Wide Sargasso Sea

Wide Sargasso Sea

infobox Book |
name = Wide Sargasso Sea
title_orig =
translator =


image_caption = First edition cover
author = Jean Rhys
illustrator =
cover_artist =
country = United States
language = English
series =
genre = Postmodern Novel
publisher = Deutsch (UK) & W. W. Norton (USA)
release_date = October 1966
media_type = Print (Hardback & Paperback)
pages = 192 pp
isbn = ISBN 0-233-95866-5
preceded_by =
followed_by =

"Wide Sargasso Sea" is a 1966 postcolonial parallel novel by Dominica-born author Jean Rhys. After many years of living in obscurity since her last work, "Good Morning, Midnight", was published in 1939, "Wide Sargasso Sea" put Rhys into the limelight once more and became her most successful novel.

The novel acts as a prequel to Charlotte Brontë's famous 1847 novel "Jane Eyre". It is the story of the first Mrs. Rochester, Antoinette (Bertha) Mason, a white Creole heiress, from the time of her youth in the Caribbean to her unhappy marriage and relocation to England. Caught in an oppressive patriarchal society in which she belongs neither to the white Europeans nor the black Jamaicans, Rhys' novel re-imagines Brontë's devilish madwoman in the attic. As with many postcolonial works, the novel deals largely with the themes of racial inequality and the harshness of displacement and assimilation.

Plot introduction

The opening of the novel is set a short while after the 1834 emancipation of the slaves in British-owned Jamaica. The protagonist Antoinette conveys the story of her life from childhood to her arranged marriage to an unnamed Englishman (implied as Mr Rochester from "Jane Eyre"). As the novel and their relationship progress, Antoinette, whom he renames Bertha, descends into madness.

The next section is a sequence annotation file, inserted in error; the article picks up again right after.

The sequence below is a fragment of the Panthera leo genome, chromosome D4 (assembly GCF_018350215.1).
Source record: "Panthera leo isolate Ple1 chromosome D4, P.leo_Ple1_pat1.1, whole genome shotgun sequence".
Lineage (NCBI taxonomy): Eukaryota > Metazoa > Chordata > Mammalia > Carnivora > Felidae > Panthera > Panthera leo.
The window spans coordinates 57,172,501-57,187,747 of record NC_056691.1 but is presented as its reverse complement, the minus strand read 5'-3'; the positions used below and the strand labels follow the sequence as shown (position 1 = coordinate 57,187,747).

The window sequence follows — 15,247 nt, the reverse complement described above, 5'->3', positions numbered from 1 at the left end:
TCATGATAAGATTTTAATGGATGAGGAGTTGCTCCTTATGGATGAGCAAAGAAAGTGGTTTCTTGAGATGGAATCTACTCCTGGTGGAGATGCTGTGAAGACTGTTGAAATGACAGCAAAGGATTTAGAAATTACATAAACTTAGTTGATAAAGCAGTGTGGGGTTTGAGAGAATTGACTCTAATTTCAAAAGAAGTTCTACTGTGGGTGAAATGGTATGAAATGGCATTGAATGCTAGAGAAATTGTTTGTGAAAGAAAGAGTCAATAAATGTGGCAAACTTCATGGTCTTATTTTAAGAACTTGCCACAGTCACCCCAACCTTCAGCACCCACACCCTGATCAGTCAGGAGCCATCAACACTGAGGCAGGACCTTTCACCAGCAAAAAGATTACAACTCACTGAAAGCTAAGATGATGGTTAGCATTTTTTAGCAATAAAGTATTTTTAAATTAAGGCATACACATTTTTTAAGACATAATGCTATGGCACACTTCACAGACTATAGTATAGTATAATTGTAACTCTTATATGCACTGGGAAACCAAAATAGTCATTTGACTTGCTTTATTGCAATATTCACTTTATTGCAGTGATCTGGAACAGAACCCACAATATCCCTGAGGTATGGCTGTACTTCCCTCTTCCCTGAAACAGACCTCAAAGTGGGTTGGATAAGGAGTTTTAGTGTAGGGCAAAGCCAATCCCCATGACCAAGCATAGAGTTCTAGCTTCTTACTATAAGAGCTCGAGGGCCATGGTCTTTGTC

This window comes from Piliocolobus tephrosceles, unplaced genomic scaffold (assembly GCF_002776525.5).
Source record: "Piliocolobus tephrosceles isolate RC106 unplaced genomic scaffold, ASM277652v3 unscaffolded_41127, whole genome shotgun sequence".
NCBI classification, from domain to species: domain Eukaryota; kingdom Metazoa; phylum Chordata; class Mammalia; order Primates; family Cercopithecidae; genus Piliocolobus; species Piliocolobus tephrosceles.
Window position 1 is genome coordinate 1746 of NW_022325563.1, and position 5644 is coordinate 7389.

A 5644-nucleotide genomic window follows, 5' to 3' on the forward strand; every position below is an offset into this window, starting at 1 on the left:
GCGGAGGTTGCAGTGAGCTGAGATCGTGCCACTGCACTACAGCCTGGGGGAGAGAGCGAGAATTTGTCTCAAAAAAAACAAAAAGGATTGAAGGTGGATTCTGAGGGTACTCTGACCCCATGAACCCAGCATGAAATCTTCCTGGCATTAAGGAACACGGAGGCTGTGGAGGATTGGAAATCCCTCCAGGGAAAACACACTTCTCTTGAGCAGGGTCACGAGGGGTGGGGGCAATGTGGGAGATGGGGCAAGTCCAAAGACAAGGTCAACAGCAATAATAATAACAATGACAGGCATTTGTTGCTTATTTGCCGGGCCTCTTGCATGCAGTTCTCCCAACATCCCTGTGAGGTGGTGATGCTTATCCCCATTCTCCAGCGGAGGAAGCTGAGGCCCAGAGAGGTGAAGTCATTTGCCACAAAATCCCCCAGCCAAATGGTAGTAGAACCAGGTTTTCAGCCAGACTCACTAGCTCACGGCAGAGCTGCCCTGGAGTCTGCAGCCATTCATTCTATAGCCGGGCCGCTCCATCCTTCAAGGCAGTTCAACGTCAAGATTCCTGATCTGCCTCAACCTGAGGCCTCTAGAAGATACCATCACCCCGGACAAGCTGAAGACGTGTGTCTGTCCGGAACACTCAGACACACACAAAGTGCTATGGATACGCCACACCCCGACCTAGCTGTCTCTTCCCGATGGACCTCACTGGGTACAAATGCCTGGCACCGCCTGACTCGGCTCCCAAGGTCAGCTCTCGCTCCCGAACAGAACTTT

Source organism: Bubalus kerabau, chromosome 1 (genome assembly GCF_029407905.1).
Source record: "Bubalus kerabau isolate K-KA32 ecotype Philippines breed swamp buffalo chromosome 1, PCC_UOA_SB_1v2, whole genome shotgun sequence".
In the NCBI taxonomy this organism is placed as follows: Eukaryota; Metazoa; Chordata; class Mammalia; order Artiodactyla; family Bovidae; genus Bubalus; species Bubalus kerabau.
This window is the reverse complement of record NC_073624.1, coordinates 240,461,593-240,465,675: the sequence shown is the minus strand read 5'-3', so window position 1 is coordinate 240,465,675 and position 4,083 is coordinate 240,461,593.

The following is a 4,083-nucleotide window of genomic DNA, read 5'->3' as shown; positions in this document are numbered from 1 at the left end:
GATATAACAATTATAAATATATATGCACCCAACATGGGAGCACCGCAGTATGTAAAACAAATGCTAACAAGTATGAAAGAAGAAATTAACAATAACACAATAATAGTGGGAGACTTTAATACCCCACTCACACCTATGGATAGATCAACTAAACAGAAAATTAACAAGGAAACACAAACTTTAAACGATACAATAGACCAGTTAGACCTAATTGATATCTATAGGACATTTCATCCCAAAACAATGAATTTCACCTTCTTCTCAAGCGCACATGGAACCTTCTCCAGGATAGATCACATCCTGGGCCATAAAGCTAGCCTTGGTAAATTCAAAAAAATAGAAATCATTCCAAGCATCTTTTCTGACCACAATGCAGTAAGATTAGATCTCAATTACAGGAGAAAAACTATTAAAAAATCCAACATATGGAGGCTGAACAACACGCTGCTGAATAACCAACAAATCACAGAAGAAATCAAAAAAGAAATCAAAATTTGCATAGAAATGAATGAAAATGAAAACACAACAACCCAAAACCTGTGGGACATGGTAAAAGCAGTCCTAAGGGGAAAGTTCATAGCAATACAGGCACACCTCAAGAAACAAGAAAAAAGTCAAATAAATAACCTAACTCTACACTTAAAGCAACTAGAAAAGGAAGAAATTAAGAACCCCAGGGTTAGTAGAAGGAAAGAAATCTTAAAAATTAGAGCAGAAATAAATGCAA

The novel is split into three parts. Part One takes place in Coulibri, Jamaica and is narrated by Antoinette. Describing her childhood experience, she includes several facets of her life, such as her mother's mental instability and her learning disabled brother's tragic death.

Part Two is from the point of view of her husband following their marriage and is set in Granbois, Dominica. One of the likely catalysts for Antoinette's downfall is the suspicion with which they both begin to view each other, fuelled by the machinations of a relative of Antoinette's, Daniel Cosway (Boyd). Antoinette's old nurse Christophine's constant mistrust of the husband and Rochester's unwavering belief in Boyd further aggravates the situation. This increased sense of paranoia tinged with the disappointment of their failing marriage unbalances Antoinette's already precarious mental state.

The shortest part, Part Three, is once again from the perspective of Antoinette, now known as Bertha, as she lives in the Rochester mansion, which she calls the "Great House". It traces her relationship with Grace, the servant who is tasked with 'guarding' her in England. Narrating in a stream of consciousness Bertha decides to take her own life as she believes it to be her destiny.

Comparison to "Jane Eyre"

The most striking difference between the two novels is that "Wide Sargasso Sea" transforms Rochester's first wife from Bertha Mason, the infamous "madwoman in the attic," to the lively yet vulnerable Antoinette Cosway. She is no longer a cliché or a "foreign," possibly "half-caste" lunatic, but a real woman with her own hopes, fears, and desires. Wide Sargasso Sea tells her side of the story as well as Rochester's, detailing how she ended up alone and raving in the attic of Thornfield Hall. It gives a voice not only to her, but to the black people in the West Indies whom Rochester regards with such loathing.